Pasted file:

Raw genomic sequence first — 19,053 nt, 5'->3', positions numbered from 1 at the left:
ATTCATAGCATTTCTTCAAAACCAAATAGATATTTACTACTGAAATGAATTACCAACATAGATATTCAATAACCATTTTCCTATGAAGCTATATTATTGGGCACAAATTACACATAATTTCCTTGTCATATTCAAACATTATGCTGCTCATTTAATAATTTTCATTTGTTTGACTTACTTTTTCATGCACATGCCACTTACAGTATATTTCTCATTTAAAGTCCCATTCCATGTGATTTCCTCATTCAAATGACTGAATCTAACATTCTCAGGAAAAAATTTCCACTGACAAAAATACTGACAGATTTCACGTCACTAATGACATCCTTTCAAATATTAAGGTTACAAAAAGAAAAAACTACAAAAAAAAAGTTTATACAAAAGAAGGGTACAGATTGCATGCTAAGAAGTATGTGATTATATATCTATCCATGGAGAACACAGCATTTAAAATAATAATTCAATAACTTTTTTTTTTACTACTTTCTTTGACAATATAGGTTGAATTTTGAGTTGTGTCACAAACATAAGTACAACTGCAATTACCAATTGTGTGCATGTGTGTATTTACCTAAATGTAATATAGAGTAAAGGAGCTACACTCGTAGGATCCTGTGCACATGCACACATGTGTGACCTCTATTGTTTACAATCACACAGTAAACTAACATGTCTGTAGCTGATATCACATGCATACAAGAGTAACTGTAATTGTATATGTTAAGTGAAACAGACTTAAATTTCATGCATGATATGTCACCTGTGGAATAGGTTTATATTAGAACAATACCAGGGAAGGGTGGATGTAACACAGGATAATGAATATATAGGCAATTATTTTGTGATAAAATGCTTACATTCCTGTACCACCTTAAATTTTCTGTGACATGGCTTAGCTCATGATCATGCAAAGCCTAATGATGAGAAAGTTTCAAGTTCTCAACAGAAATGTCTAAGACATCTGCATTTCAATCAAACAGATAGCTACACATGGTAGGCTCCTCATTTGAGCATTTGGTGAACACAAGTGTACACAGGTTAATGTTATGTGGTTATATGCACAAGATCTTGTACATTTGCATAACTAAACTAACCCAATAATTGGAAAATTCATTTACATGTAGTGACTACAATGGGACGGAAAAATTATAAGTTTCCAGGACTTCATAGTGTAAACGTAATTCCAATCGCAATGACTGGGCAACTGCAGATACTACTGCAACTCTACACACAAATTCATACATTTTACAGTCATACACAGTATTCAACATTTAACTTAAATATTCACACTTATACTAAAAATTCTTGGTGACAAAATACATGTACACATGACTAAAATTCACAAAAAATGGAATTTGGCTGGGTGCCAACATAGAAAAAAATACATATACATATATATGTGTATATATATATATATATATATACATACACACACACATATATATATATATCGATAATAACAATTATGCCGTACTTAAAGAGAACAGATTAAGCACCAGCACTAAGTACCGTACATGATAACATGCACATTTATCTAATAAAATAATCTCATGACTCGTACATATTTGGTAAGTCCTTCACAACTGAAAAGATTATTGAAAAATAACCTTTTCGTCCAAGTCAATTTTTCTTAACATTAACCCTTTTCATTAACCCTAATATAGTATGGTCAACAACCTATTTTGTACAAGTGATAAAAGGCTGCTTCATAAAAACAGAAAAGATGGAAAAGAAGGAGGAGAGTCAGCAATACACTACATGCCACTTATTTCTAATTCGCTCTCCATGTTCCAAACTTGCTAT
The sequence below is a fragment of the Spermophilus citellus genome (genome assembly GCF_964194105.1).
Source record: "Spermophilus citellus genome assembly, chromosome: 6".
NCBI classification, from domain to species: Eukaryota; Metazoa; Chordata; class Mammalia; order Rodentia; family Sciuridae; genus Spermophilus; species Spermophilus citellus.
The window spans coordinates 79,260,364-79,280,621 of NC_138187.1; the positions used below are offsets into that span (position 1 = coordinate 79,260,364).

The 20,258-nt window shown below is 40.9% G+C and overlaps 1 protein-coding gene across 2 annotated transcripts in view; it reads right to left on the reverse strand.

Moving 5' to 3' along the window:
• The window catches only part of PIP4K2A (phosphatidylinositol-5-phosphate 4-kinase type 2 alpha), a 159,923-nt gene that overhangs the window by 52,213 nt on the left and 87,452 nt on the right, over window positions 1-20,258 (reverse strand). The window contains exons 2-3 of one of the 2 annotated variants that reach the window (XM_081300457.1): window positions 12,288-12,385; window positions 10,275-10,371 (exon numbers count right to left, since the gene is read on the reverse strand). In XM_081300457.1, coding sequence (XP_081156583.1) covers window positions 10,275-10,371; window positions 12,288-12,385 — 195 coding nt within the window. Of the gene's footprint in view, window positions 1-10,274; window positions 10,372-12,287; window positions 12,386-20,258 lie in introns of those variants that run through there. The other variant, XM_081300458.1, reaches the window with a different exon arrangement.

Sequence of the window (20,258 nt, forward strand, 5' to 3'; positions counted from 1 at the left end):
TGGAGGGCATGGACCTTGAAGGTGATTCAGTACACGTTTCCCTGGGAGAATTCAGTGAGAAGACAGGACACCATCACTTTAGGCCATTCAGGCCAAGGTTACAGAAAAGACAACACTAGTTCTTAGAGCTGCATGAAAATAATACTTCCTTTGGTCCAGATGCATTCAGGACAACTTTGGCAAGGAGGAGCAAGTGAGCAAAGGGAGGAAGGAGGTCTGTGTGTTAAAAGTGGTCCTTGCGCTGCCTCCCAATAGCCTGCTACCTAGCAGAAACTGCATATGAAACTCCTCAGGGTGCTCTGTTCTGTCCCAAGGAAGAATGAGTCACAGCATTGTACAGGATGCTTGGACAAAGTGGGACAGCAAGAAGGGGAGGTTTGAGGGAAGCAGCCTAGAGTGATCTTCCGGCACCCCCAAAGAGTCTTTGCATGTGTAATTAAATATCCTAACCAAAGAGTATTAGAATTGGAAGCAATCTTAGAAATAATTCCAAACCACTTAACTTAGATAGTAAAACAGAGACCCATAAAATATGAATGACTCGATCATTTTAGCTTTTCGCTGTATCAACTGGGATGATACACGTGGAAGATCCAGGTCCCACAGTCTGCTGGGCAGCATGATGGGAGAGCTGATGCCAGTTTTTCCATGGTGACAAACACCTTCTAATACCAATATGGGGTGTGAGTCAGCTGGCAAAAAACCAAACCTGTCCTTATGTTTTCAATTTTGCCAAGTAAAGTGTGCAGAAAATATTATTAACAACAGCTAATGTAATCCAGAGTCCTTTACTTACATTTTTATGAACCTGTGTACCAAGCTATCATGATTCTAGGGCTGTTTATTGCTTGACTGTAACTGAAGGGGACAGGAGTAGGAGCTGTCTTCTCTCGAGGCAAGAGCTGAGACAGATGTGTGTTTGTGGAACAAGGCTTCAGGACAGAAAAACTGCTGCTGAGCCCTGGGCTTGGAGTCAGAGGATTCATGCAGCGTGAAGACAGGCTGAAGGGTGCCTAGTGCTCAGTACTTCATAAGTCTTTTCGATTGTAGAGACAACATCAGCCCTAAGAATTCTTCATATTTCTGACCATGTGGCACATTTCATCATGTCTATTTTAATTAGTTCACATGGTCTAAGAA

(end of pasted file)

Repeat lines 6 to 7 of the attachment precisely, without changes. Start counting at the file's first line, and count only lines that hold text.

The window spans coordinates 79,260,364-79,280,621 of NC_138187.1; the positions used below are offsets into that span (position 1 = coordinate 79,260,364).

The 20,258-nt window shown below is 40.9% G+C and overlaps 1 protein-coding gene across 2 annotated transcripts in view; it reads right to left on the reverse strand.